Every morning on Saba, the skyline that greets me is the sea, the sky, and the ragged, looming peaks that frame my view from the Bottom. And every time I see those peaks, I ask myself how it might be to climb them and look at the island from on high.
Today was the day I finally climbed the slopes of Paris hill and it’s Whale Tale; it made for a memorable adventure. When Amanda visited me a few weeks ago, we tried the hike, but didn’t manage to find the right trail and ended up scrambling up through the jungle unguided. This time guidance was welcomed.
I set out with friends from my class, Neil and Cirous, around 10 am from behind the stairs of the medical facility. I chose to bring a bottle of water, my trusty knife, my paracord bracelet (which, thankfully, was not needed), sunglasses, and gloves. The gloves were the most useful of these items, and I had a keener grip when climbing.
After an initial upward trail that took about 15 minutes, we came to a field of gigantic boulders covered in lichen that gave the next portion of our venture a primordial feel. We grappled, leaped, shimmied, and bouldered up the various rock formations for a good hour before getting to the top.
There were a few telling moments in our climb where careful planning was required to overcome the arduous incline of the terraces of stone and the occasional treachery of the trail; on many instances, branches that were trusted gave way and alternate routes up were used.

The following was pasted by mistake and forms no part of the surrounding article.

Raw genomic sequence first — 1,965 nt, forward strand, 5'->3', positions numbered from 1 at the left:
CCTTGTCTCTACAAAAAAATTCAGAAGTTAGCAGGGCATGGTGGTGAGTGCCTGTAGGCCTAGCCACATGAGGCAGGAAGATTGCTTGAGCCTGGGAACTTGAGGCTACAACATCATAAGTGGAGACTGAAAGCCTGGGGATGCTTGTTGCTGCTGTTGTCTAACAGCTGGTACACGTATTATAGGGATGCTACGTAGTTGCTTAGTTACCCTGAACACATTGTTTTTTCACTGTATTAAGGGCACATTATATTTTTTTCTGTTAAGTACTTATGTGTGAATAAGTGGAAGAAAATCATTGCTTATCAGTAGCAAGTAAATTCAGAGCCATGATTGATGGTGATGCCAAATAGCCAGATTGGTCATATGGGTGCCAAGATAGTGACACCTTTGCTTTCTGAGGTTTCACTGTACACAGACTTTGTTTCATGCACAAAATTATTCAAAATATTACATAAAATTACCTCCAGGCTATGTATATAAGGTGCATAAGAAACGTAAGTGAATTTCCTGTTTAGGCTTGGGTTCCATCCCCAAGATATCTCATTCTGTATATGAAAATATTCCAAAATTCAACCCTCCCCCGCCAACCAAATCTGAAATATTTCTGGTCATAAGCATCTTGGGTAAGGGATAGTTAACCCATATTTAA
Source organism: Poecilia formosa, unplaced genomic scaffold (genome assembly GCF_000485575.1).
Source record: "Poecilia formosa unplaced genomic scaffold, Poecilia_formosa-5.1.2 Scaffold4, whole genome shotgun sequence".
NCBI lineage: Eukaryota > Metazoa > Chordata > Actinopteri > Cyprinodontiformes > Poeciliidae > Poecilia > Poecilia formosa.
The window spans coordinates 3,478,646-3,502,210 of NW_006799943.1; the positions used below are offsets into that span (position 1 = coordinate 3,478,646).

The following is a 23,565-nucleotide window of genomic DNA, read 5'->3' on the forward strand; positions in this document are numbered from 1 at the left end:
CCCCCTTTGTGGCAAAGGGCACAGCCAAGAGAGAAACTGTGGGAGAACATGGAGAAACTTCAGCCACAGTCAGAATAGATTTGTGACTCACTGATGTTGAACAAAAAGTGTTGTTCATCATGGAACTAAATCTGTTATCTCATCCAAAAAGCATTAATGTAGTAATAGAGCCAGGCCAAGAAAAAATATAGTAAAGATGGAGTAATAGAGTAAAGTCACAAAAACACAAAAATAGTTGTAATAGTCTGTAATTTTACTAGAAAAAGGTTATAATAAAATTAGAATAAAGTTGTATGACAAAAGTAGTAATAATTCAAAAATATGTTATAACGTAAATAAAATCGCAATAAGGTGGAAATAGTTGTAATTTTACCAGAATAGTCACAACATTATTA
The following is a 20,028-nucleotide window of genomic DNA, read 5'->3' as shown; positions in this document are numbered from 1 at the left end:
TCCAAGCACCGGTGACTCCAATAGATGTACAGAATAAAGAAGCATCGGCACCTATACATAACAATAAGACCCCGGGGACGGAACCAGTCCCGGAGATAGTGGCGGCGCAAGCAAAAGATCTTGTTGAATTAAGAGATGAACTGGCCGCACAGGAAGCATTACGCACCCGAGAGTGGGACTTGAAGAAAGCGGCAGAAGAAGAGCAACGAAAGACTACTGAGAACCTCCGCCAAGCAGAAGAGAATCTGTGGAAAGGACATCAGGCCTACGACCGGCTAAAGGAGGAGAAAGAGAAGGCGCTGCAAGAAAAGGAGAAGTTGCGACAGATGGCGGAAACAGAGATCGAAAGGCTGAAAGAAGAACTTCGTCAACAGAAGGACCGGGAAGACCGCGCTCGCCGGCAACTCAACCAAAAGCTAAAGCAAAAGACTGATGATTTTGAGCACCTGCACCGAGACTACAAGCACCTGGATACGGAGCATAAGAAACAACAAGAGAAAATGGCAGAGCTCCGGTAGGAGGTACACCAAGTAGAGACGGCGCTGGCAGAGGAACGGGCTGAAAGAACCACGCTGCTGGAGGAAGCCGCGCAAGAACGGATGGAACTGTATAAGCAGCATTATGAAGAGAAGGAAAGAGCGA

The peak was glorious; a touch of gossamer clouds hung the sky was bright, and the was a gentle breeze that soothed as I glanced down on the red rooftops of the Bottom from my new vantage point. It is always a poignant moment when you look at something you’ve seen a thousand times in a different light.
As we made our descent, we were unable to find the same path that brought us up. We warily made our way through the brush and shrubbery, following the music of the Caribbean Carnival, to find ourselves across the street from our anatomy professor’s home.
From a technical point of view: the combination of boulders and generous grip availability made this hike extremely enjoyable. Easily the best hike I’ve done on Saba – very little danger for an amateur climber. I will note that some of the flora on that hike is very unforgiving – all three of us suffered minor cuts and scrapes from the green plants that somehow grow in rock.